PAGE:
Linda Christianson is a potter and friend of Guillermo who also knew MacKenzie for many years. Like MacKenzie, she keeps her studio and residence in the midst of quiet woods near Lindstrom Lake, just northwest of Shafer. “I wasn’t a student of Warren’s – I was adopted into his forum of ideas,” she told me with a grin.
“I met Warren in the fall of 1977, when he invited me to be part of his annual studio sale, which also included weavers and papermakers. At the time I was studying pottery in Canada and had just built a wood-fired kiln. I devoured Soetsu Yanagi’s The Unknown Craftsman. His way of thinking fit me just like we belonged to the same family. I often talked with Warren about pottery at his house.
He was like a missionary for folk crafts. He poured his affection into beautiful handmade things from anywhere in the world. It wasn’t just Japanese Mingei crafts. He was truly a quiet, kind champion.”

A certain beauty inhabits the handmade objects of daily life that have evolved over long spans of time. Warren, I think, was not only influenced by Leach, Hamada, and the Mingei philosophy – he also drew inspiration from a more universal spirit of craftsmanship that has existed since ancient times. Here in Minnesota, his legacy took root in many places over the decades, and found many successors in the younger generations.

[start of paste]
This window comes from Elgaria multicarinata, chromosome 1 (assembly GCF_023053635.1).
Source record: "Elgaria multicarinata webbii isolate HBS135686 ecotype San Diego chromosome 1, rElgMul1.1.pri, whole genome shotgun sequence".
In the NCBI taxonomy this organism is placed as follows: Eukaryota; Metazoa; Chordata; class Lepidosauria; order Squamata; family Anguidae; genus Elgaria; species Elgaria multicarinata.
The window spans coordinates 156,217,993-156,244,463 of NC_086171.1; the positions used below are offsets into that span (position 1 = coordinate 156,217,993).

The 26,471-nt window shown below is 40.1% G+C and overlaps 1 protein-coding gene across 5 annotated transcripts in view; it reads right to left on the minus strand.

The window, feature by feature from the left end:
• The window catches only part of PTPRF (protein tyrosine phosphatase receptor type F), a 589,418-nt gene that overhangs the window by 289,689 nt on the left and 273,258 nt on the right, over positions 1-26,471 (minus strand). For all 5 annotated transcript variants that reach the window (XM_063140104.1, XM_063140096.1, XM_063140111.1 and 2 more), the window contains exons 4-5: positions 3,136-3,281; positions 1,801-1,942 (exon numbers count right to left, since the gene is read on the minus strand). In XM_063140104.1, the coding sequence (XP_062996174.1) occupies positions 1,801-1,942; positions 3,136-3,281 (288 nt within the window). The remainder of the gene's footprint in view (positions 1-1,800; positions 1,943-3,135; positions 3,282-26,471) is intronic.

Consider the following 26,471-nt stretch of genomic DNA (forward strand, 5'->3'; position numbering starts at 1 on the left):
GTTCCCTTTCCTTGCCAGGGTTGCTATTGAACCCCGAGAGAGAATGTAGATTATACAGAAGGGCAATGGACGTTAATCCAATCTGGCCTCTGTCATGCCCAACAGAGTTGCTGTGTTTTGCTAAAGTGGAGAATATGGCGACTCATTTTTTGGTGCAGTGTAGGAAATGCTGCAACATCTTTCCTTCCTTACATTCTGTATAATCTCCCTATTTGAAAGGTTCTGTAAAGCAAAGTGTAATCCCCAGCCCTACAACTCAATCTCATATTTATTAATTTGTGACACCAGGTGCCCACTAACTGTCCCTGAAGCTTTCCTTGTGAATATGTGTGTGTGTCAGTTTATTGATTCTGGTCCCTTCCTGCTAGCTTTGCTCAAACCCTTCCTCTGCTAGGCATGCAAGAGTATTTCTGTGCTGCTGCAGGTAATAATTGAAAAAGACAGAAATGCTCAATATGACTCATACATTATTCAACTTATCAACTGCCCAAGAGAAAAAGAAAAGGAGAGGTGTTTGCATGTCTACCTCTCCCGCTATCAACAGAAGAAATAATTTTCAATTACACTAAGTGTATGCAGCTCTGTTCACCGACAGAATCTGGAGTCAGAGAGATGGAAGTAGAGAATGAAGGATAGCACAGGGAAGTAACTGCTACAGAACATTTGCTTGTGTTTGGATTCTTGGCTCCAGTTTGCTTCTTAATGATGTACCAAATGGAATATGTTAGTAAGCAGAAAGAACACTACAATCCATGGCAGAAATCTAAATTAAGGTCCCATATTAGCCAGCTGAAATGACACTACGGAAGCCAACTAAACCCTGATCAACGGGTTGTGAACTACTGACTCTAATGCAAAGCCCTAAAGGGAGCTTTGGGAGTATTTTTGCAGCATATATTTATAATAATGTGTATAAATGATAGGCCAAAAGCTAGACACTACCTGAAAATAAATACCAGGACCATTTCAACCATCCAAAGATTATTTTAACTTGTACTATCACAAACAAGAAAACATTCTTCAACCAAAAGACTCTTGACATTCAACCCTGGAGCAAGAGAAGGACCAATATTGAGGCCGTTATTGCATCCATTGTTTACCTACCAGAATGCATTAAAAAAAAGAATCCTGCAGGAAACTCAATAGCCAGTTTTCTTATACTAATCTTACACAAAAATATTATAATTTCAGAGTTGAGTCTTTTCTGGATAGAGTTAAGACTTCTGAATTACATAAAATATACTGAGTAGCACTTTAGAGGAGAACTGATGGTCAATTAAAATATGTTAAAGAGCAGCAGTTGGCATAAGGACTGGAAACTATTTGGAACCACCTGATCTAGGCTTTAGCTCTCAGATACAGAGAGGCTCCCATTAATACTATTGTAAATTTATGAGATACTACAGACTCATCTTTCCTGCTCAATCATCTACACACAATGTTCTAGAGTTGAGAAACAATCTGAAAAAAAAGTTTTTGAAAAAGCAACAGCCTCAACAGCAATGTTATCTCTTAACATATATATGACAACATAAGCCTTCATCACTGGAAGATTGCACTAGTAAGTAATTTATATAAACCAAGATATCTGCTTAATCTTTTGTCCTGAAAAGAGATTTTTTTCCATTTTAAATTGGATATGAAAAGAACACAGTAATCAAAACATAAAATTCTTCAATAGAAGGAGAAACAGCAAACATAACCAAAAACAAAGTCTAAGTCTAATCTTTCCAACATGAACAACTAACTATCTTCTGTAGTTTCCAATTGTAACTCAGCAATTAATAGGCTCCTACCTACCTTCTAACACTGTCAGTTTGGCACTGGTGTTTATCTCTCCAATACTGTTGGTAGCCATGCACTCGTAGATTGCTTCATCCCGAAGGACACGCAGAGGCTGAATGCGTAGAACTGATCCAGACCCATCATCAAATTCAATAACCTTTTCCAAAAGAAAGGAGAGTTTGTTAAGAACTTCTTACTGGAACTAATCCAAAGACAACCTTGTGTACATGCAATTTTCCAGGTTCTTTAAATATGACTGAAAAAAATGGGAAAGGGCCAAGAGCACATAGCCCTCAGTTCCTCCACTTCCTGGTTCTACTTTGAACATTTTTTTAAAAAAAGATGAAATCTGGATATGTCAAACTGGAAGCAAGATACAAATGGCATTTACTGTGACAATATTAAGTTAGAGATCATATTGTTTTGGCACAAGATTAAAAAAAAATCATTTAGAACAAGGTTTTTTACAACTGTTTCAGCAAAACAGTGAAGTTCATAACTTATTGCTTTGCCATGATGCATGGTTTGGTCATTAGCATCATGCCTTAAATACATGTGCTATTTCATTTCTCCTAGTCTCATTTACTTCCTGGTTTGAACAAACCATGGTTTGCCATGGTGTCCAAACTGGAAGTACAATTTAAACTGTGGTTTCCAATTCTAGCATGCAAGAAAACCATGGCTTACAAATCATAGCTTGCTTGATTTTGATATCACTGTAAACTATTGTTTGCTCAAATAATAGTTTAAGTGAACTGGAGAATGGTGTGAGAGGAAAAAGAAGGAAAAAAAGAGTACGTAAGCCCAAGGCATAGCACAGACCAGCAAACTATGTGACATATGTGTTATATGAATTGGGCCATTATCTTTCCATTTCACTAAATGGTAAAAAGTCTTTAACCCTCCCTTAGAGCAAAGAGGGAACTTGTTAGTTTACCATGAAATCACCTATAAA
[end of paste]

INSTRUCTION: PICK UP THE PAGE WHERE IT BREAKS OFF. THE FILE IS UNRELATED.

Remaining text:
“I don’t imitate Japanese pottery,” Warren said in an interview at age 78. “I think my pots are Midwestern pots. I’m most comfortable in the Midwest. I’m not comfortable on the East Coast or the West Coast, and that may be a very narrow view, but it’s the way I am and so I like it here.”(Reprinted from Subsequence vol. 2)

Guillermo Cuellar’s work are available for purchase on our official web store.

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Kosuke Ide
Editor in Chief
Born in Osaka in 1975. He writes for magazines such as BRUTUS and POPEYE (both from Magazine House Ltd), as well as for books and websites. His major editorial works include “My Archive” (co-authored with Hiroki Nakamura, from Magazine House Ltd) and “Hosono Kanko 1969-2019” (Official Catalogue of Hosono Haruomi’s 50th-anniversary exhibition, from Asahi Shimbun Publishing). He is also the author of “All About ALASKA” (co-authored with Gentaro Ishizuka, from Shinchosha Publishing Co, Ltd).